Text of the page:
Two critical truths
The concept of a poker player eliminating her own tells is a perfect analogy for much of the behavioral work that helps leaders achieve The Look & Sound of Leadership™.
Why? Because the desire to eliminate a tell at the poker table comes only after there is total acceptance of two truths:
- Every behavior at the table, from how you breathe to how you sit to the movement of your eyes, is a public act that someone could observe;
- Every behavior, no matter how small, sends a message.
Once a poker player accepts those two truths, mastering tells becomes imperative.
Similarly, business leaders can’t master their messages without accepting this variation of those truths:
- First, as a leader, you are a public figure. Like it or not, people are watching your every move;
- Second, as a leader, your behaviors, no matter how subtle, convey messages beyond your words.
So how can you eliminate your tells?
It’s a two-step process that, when practiced with discipline, yields powerful results.
Two actions for eliminating “tells”
First, develop your self-awareness.
I asked that young professional poker player how he eliminated his tells. He talked about slowing his mind down so he could watch himself while he played. He found he could split his mind, playing the game at the table with one part of his mind while watching himself, as if on a television screen, with another part. He consciously heightened his self-awareness.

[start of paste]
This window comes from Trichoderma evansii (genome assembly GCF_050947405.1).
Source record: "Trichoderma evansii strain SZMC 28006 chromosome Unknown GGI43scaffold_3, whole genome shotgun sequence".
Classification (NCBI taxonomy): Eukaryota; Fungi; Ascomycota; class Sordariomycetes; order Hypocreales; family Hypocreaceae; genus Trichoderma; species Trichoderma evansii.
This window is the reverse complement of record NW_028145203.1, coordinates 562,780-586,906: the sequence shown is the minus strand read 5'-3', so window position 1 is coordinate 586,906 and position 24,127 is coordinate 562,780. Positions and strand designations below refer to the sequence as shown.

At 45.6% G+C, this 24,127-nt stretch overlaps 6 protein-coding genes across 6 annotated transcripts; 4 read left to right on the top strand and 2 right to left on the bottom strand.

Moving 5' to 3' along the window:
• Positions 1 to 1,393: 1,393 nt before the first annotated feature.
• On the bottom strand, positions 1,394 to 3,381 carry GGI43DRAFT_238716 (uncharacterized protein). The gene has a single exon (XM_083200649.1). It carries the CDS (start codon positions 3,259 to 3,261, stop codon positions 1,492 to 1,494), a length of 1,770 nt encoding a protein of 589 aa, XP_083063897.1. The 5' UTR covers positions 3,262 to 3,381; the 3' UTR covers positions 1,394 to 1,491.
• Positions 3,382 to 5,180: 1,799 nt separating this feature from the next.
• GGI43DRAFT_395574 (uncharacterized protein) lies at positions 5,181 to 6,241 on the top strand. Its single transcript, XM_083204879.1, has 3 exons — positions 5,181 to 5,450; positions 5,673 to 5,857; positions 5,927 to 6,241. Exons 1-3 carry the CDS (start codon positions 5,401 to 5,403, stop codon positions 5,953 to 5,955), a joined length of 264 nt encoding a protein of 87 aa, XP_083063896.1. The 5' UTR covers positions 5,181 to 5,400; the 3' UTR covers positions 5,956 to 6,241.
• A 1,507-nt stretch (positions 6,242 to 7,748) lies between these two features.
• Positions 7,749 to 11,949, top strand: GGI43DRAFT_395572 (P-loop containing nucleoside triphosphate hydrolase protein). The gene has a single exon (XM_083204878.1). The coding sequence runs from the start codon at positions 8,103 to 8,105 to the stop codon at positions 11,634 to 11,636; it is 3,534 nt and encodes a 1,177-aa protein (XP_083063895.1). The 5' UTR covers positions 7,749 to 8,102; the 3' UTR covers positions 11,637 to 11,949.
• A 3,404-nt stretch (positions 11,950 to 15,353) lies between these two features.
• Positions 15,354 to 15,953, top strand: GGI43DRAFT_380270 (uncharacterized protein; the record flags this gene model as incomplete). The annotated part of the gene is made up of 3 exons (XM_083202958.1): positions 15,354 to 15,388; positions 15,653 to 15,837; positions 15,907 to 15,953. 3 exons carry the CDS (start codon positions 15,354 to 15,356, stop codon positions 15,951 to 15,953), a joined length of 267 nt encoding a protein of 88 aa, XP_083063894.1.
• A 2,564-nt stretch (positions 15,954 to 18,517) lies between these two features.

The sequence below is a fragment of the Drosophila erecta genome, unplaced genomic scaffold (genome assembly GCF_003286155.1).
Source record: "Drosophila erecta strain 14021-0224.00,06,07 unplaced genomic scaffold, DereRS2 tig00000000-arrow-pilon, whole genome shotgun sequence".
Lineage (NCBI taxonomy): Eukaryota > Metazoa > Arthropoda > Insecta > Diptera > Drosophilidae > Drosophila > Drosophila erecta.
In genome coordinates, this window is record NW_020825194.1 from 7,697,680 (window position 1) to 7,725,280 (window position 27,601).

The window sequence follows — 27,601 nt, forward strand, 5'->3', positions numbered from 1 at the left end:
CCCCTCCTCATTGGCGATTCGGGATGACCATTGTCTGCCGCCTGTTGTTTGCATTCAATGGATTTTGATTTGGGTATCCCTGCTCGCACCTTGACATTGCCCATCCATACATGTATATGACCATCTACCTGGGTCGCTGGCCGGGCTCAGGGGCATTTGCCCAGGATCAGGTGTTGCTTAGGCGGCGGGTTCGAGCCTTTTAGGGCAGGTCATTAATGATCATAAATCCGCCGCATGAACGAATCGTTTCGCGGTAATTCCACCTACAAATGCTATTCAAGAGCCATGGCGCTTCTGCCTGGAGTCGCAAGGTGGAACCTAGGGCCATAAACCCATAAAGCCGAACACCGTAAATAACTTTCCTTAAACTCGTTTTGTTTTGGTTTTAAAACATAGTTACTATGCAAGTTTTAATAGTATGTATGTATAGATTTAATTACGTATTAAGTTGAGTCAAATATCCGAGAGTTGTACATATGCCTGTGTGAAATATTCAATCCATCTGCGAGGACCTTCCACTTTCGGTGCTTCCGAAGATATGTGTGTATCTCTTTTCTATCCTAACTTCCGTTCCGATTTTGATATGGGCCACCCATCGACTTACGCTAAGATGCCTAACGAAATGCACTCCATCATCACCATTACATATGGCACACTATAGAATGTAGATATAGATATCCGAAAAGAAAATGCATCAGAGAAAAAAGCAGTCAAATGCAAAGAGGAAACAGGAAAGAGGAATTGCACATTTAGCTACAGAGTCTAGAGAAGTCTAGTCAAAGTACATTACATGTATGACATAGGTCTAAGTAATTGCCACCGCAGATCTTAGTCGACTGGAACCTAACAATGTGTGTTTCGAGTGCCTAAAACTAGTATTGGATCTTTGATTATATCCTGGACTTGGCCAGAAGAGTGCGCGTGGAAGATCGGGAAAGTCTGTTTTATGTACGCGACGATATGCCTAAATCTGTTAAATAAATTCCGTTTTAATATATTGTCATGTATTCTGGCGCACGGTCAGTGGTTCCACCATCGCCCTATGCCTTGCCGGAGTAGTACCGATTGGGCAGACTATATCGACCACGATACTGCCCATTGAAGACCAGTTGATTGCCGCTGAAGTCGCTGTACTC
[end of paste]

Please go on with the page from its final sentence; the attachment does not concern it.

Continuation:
Leaders in the workplace must do the same thing. Develop your “third eye” so you can observe yourself. Darcie learned to ask herself, “Am I doing that eye-roll thing now? What about now? How about now?”
Second, learn to intervene on yourself.
Here’s an example.
When I work with speakers to eliminate “um’s,” I often suggest they reel time in backwards. What does that mean?
At first, they can only notice the “um” a second or two after they’ve said it. That’s fine. I tell them to imagine the “um” as a bubble out in front of their faces, moving away from them on the stream of air that’s already left their mouths.
Then, through self-awareness, they learn to reel time in backwards until they can observe the “um” closer to their mouths. Soon, they’re aware of the “um” at the same instant it’s popping off their lips. That’s good. Their awareness has reeled the “um” closer to the event!
They continue to reel time backwards until they become aware of the “um” as it’s forming in their throat. And, finally, they reel time so far backwards, and their awareness becomes so heightened, they can intervene before the “um” takes shape at all! The “um” is cut off and never happens.
So it is with a tell.
When Darcie’s awareness was heightened enough, she could intervene and stop her little snort before it happened.
What Darcie loved best was that she didn’t have to change her thinking: if she wanted, she could still think “What a stupid idea!” But she didn’t have to tip her hand. She played better poker.
The ability to disclose only those thoughts you want others to see is crucial to achieving The Look & Sound of LeadershipTM.